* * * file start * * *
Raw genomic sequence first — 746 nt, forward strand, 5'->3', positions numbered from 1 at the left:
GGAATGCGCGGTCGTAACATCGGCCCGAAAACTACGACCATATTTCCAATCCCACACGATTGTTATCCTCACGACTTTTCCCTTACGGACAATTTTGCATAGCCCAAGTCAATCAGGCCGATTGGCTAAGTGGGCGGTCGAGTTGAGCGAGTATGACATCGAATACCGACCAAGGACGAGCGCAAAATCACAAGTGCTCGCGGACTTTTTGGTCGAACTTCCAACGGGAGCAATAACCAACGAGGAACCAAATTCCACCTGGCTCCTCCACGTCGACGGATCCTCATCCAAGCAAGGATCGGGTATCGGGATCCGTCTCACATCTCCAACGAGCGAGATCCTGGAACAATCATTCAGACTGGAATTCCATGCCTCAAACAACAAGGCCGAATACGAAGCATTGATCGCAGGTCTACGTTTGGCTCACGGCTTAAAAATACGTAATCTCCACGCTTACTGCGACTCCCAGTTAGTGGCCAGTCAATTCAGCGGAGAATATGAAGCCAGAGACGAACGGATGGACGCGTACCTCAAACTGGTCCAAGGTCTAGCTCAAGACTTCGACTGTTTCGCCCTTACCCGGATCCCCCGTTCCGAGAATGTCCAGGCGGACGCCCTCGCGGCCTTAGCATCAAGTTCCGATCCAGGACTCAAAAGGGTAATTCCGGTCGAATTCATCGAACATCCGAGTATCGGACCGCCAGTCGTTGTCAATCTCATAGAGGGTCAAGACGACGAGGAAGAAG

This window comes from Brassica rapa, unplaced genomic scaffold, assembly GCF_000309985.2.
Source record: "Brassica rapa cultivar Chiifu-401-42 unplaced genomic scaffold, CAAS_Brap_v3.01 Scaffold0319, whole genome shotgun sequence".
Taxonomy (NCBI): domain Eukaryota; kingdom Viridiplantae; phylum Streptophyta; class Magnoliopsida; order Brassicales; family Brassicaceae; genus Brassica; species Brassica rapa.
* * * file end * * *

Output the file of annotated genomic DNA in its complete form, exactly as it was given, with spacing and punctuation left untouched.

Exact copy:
Raw genomic sequence first — 746 nt, forward strand, 5'->3', positions numbered from 1 at the left:
GGAATGCGCGGTCGTAACATCGGCCCGAAAACTACGACCATATTTCCAATCCCACACGATTGTTATCCTCACGACTTTTCCCTTACGGACAATTTTGCATAGCCCAAGTCAATCAGGCCGATTGGCTAAGTGGGCGGTCGAGTTGAGCGAGTATGACATCGAATACCGACCAAGGACGAGCGCAAAATCACAAGTGCTCGCGGACTTTTTGGTCGAACTTCCAACGGGAGCAATAACCAACGAGGAACCAAATTCCACCTGGCTCCTCCACGTCGACGGATCCTCATCCAAGCAAGGATCGGGTATCGGGATCCGTCTCACATCTCCAACGAGCGAGATCCTGGAACAATCATTCAGACTGGAATTCCATGCCTCAAACAACAAGGCCGAATACGAAGCATTGATCGCAGGTCTACGTTTGGCTCACGGCTTAAAAATACGTAATCTCCACGCTTACTGCGACTCCCAGTTAGTGGCCAGTCAATTCAGCGGAGAATATGAAGCCAGAGACGAACGGATGGACGCGTACCTCAAACTGGTCCAAGGTCTAGCTCAAGACTTCGACTGTTTCGCCCTTACCCGGATCCCCCGTTCCGAGAATGTCCAGGCGGACGCCCTCGCGGCCTTAGCATCAAGTTCCGATCCAGGACTCAAAAGGGTAATTCCGGTCGAATTCATCGAACATCCGAGTATCGGACCGCCAGTCGTTGTCAATCTCATAGAGGGTCAAGACGACGAGGAAGAAG

This window comes from Brassica rapa, unplaced genomic scaffold, assembly GCF_000309985.2.
Source record: "Brassica rapa cultivar Chiifu-401-42 unplaced genomic scaffold, CAAS_Brap_v3.01 Scaffold0319, whole genome shotgun sequence".
Taxonomy (NCBI): domain Eukaryota; kingdom Viridiplantae; phylum Streptophyta; class Magnoliopsida; order Brassicales; family Brassicaceae; genus Brassica; species Brassica rapa.